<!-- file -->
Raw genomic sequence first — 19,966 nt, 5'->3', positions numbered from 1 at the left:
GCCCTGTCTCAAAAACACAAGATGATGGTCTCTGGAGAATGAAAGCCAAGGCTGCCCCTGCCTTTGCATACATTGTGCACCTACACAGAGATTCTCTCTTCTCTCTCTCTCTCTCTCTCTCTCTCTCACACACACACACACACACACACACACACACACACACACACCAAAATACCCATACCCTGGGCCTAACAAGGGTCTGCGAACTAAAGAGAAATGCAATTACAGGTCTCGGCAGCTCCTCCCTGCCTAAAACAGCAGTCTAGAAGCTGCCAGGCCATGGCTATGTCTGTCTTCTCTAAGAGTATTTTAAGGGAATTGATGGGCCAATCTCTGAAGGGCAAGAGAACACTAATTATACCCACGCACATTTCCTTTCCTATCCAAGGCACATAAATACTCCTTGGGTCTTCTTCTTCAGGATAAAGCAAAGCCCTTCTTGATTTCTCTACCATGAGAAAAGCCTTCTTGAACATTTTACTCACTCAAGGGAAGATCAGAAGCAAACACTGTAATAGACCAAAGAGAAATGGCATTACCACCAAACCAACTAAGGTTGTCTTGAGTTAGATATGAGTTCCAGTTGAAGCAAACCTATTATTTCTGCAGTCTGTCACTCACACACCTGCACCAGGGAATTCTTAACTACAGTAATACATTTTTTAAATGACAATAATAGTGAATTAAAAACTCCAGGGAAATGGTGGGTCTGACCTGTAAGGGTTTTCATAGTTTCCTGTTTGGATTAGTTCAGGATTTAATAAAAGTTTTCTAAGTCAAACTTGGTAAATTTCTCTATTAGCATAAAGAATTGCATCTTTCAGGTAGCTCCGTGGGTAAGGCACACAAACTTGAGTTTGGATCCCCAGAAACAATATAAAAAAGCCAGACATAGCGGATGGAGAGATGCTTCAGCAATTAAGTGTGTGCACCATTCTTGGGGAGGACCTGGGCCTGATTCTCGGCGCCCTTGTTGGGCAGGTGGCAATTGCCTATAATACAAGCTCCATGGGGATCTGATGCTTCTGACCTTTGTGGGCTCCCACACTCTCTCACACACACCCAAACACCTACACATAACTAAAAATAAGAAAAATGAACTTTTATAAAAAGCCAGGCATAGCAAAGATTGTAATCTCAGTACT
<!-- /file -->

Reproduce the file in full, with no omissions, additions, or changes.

Raw genomic sequence first — 19,966 nt, 5'->3', positions numbered from 1 at the left:
GCCCTGTCTCAAAAACACAAGATGATGGTCTCTGGAGAATGAAAGCCAAGGCTGCCCCTGCCTTTGCATACATTGTGCACCTACACAGAGATTCTCTCTTCTCTCTCTCTCTCTCTCTCTCTCTCTCACACACACACACACACACACACACACACACACACACACACCAAAATACCCATACCCTGGGCCTAACAAGGGTCTGCGAACTAAAGAGAAATGCAATTACAGGTCTCGGCAGCTCCTCCCTGCCTAAAACAGCAGTCTAGAAGCTGCCAGGCCATGGCTATGTCTGTCTTCTCTAAGAGTATTTTAAGGGAATTGATGGGCCAATCTCTGAAGGGCAAGAGAACACTAATTATACCCACGCACATTTCCTTTCCTATCCAAGGCACATAAATACTCCTTGGGTCTTCTTCTTCAGGATAAAGCAAAGCCCTTCTTGATTTCTCTACCATGAGAAAAGCCTTCTTGAACATTTTACTCACTCAAGGGAAGATCAGAAGCAAACACTGTAATAGACCAAAGAGAAATGGCATTACCACCAAACCAACTAAGGTTGTCTTGAGTTAGATATGAGTTCCAGTTGAAGCAAACCTATTATTTCTGCAGTCTGTCACTCACACACCTGCACCAGGGAATTCTTAACTACAGTAATACATTTTTTAAATGACAATAATAGTGAATTAAAAACTCCAGGGAAATGGTGGGTCTGACCTGTAAGGGTTTTCATAGTTTCCTGTTTGGATTAGTTCAGGATTTAATAAAAGTTTTCTAAGTCAAACTTGGTAAATTTCTCTATTAGCATAAAGAATTGCATCTTTCAGGTAGCTCCGTGGGTAAGGCACACAAACTTGAGTTTGGATCCCCAGAAACAATATAAAAAAGCCAGACATAGCGGATGGAGAGATGCTTCAGCAATTAAGTGTGTGCACCATTCTTGGGGAGGACCTGGGCCTGATTCTCGGCGCCCTTGTTGGGCAGGTGGCAATTGCCTATAATACAAGCTCCATGGGGATCTGATGCTTCTGACCTTTGTGGGCTCCCACACTCTCTCACACACACCCAAACACCTACACATAACTAAAAATAAGAAAAATGAACTTTTATAAAAAGCCAGGCATAGCAAAGATTGTAATCTCAGTACT